Psychologists say it's how we work out our aggression in healthy ways, while formulating our values of right and wrong.
Later on in adolescence, we might fantasize about getting revenge on the bully in the school yard, after he's knocked our books flying for the third consecutive day.
As we move into adulthood, it's not uncommon to harbor those feelings towards a cold-hearted boss, or the jerk who cut you off on the highway, almost causing your demise.
But as much as we'd like to, most of us don't act on those feelings. And seldom do we find legal or ethical ways to kick sand back into the bully's face.
Meet the New Breed of SuperHero:
But as I wrote about in last week's article, on occasion a hero comes along to be the David to the big, bad Goliaths of the world.
Today I would like to tell you about mild mannered, 34 year old Jason Haber, a Real Estate Broker from New York City.
18 months ago, while working at the Brokerage of Prudential Douglas Elliman, fate delivered to him an opportunity to get even with an infamous bully in the only way he could.
He refused to rent him a multi-million dollar town home in New York City.
The bully to which I refer is none other than Libyan leader Muammar-Al-Qaddafi, who is currently struggling to hang on to his longstanding power base in Libya.
In September, 2009, Qaddafi was in New York City to attend the United Nations General Assembly. He was looking to rent fancy quarters in New York city, and found the Barclay Mansion, a six story luxury town home, that was listed by Haber for Prudential Douglas Elliman.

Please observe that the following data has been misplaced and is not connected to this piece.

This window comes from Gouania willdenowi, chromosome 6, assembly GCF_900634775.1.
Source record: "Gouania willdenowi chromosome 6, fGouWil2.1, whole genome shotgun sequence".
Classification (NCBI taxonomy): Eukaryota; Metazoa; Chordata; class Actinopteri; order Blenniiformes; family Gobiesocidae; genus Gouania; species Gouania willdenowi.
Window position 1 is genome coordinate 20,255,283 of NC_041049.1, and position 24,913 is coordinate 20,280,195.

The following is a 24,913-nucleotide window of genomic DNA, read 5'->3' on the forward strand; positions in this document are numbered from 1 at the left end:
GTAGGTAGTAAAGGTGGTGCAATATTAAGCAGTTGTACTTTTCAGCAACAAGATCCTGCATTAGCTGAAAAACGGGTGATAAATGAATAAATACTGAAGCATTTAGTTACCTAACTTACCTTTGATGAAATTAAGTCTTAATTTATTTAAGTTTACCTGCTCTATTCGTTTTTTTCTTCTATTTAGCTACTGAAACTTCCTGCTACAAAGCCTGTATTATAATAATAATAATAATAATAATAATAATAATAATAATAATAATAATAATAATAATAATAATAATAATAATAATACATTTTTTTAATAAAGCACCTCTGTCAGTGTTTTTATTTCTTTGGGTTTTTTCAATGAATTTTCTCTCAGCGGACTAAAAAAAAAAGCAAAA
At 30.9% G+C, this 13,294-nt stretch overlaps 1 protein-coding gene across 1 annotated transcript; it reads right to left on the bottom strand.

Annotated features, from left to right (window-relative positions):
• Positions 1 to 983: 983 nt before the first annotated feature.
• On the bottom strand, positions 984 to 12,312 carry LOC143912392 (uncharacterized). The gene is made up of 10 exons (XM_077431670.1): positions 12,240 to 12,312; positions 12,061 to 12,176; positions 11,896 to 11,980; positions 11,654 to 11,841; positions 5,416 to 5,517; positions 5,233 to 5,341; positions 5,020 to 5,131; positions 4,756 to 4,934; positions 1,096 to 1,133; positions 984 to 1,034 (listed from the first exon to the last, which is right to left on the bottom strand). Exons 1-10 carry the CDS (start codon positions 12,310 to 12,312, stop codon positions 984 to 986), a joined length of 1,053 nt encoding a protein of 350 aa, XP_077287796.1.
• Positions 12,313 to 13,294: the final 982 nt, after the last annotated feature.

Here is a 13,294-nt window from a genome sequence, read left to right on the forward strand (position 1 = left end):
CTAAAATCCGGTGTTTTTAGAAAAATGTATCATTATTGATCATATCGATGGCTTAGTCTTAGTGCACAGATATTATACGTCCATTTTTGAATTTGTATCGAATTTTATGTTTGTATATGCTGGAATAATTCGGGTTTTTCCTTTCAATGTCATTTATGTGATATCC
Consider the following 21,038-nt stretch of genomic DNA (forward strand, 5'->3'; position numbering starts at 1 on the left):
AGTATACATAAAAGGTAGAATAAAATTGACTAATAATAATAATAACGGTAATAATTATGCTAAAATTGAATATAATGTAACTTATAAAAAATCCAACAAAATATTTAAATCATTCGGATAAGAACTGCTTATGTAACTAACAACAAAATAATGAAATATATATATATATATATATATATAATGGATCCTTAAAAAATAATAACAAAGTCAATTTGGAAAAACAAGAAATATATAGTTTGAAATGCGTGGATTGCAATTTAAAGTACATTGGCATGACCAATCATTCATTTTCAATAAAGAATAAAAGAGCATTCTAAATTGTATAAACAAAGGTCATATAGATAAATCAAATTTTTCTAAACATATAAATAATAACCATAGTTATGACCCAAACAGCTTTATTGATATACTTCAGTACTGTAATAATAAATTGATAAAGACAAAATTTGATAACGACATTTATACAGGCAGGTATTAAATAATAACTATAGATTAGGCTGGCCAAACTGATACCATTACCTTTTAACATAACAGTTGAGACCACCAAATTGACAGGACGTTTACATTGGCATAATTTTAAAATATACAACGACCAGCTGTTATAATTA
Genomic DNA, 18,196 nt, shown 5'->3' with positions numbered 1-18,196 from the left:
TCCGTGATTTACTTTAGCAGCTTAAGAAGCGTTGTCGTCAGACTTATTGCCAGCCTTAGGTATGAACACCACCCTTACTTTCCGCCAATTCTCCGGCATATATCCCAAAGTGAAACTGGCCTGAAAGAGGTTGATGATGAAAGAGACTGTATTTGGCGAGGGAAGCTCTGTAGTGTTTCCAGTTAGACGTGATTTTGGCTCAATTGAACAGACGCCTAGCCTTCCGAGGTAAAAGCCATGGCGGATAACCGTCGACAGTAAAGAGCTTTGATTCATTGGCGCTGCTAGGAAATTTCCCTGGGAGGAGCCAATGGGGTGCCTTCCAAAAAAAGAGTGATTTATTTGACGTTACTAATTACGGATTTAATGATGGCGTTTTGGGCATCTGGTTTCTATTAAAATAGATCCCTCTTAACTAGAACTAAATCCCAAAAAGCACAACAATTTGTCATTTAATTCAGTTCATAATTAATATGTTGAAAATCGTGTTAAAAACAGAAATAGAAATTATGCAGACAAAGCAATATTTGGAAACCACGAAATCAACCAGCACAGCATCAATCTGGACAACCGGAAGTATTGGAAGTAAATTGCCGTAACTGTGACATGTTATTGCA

Haber began receiving some interesting phone calls from people who were claiming to be part of a Dutch envoy. But by their accents and strange requests (one wanted a tent installed in the home), he soon became suspicious and realized that he was dealing with Libyans, and that the rental would be for Qaddafi.
So instead of jumping on the deal, like 100 other Brokers would have done, Haber told the representatives, "Why don't you send Megarhi back to Scotland, and then we'll talk."
Haber was referring to Abdelbaset Ali Mohmed al-Megarhi, the convicted Lockerbie bomber of Pan Am flight #103, in 1988. Qaddafi was alleged to have ordered the bombing, a charge that has recently been confirmed by his former justice minister, Mustafa Abdel-Jalil.
Despite worldwide protest, Megrahi, who was diagnosed with cancer, had recently been released from prison in Scotland, and was quickly returned to Libya. Jalil claims that Qaddafi hastily arranged for Megarhi to return to Libya in order to cover up Qaddafi's involvement.
The Libyans, of course, refused Haber's suggestion, and so the multi-million dollar deal was never made.
After this rebuff, as word spread of Haber's actions, he began to receive thousands of supportive e-mails, many in fact from family members of those who died on Pan Am flight 103.
In addition, the publicity had a very positive effect upon his client base, as everyone now wanted to work with the Broker who had the guts to stand up to Qaddafi.
Seizing on an opportunity, Jason and his brother, Corey, decided to open their own Brokerage, Rubicon Properties, in the summer of 2010.
But this wasn't going to be just any old traditional Brokerage. The Habers decided to make their business model a socially conscious one, which they called "Profits and Purpose". In "Profits and Purpose", they sought to incorporate social entrepreneurship into their core business values.